Can you believe my castor bean plant was ever that small? Can you see it?

Monday, October 1, 2012

Officially ready for rain, damn it.

Guys, I'm so sick of watering the garden. I'm sick of sunshine and warm weather and the hard rocky soil that prevents me from putting my new grasses in the ground.

OH I KNOW. I know. I should shut up.

I just want three days of light but steady rain, enough to recharge the ground a bit. I'd also like to test out our new gutter situation. Since I built the rain garden in front the size of an Olympic swimming pool, I've determined that it can handle all the gutter outflow from the front of the house. The only problem is that the gutters on the left side of the front of the house all tip toward a downspout here:

I need the gutters to tip toward the right side of the house, to the downspout that leads to the buried PVC pipe that carries the water to the rain garden. 

So these guys came out, removed the gutters, cut them down, then repositioned them so they tip to the right.

They also removed the downspout there, so we need to do some touch-up painting.

They left the gutters a grimy mess but otherwise everything looks fine. Now I just need some rain to make sure they work properly. I spent the weekend ignoring the sunshine and making a freezer full of empanadas and contemplating sewing projects.

I am ready for cool weather. I'm ready for long sleeves and homemade pasta and movies and pining for spring. Let's do this.

Friday, August 3, 2012

Aquarium, be gone!

When I built the rain garden out front I only intended to use rocks right where the water was entering it, to prevent erosion. I had used every large rock I had scavenged in the backyard rain garden, so while I was at Home Depot buying the PVC pipe I picked up a bag of rocks. Those rocks were very small.

The backyard rain garden right after installation, with nice fat rocks

Once I got the small stones in the rain garden I kind of liked the idea of a dry creek bed. So I got more bags of small stones but then it looked less like a creek bed and more like the bottom of an aquarium. Laurrie helpfully advised making it wider (so the scale would be right when the plants get bigger) and to add larger rocks.

I ran down to Oregon Decorative Rock and grabbed a 50 pound bag of mixed medium stones and handpicked 25 larger stones. We had also scavenged some really large river rocks when we moved the dirt pile in back. I have over 60 gardening blogs in my RSS reader and I know someone posted in the last week about how to make these look natural, but of course I can't find it now.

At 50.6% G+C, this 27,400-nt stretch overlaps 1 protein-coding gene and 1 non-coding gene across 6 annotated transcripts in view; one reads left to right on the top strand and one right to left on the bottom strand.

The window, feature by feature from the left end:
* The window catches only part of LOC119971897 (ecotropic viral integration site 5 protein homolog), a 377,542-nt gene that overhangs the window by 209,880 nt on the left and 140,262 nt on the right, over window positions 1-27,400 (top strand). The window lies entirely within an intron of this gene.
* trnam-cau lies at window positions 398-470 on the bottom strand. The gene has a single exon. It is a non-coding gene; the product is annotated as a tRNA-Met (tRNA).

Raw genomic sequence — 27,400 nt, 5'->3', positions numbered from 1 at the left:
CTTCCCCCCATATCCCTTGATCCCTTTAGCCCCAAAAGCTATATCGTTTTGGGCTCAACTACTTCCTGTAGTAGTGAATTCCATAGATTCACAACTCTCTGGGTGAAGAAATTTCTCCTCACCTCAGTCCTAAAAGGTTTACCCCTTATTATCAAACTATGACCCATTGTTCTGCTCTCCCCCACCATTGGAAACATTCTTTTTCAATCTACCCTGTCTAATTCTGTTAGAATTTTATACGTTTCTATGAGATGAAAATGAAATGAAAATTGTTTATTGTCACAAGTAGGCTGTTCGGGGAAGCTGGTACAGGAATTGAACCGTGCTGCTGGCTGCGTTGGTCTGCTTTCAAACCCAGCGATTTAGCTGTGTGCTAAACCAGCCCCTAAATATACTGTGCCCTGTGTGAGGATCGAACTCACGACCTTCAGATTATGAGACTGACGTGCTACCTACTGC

It needs more rock down on this end but I'm not sure how to terminate the creek bed naturally.

In nature, as the water in a river (or under a glacier) slows down it drops the larger, heavier stones first. I tried to add more of the largest stones at the sides where they'd be in nature (the water is slower there), and to bury them a little in the center of the rain garden.  It still doesn't look quite right but it looks a lot better than before. And hey, look at me using those hydrology/geography classes from college! I also used algebra to calculate the water runoff to this thing. If building a rain garden has taught me anything, it's that Mom was right: you will use this stuff later in life.

I removed the dagger-leaf rushes that were responding so poorly to the summer heat and relocated a slough sedge. I need to buy more rock and then maybe have Greg's parents over to help with rock placement. They have a gorgeous garden and they have a good eye for this kind of thing.

I also decided to move one of the Zaschnerias that got covered by the Coreopsis. I thought I had read that they spread through rhizomes but it turns out they have a tap root and none of that foliage is anchored into the ground. I don't know that this guy will survive the move.

I'm still waiting for that Festuca glauca 'Golden Toupee' to get up to size. It grows so. very. slowly. If any of you more experienced gardeners want to get opinionated on the creek bed (or anything else), I am all ears. Just don't tell me I'll use that Women in World Religions class that I dropped my junior year.

Friday, May 25, 2012

Come hell or high water . . . oh god, what did I do?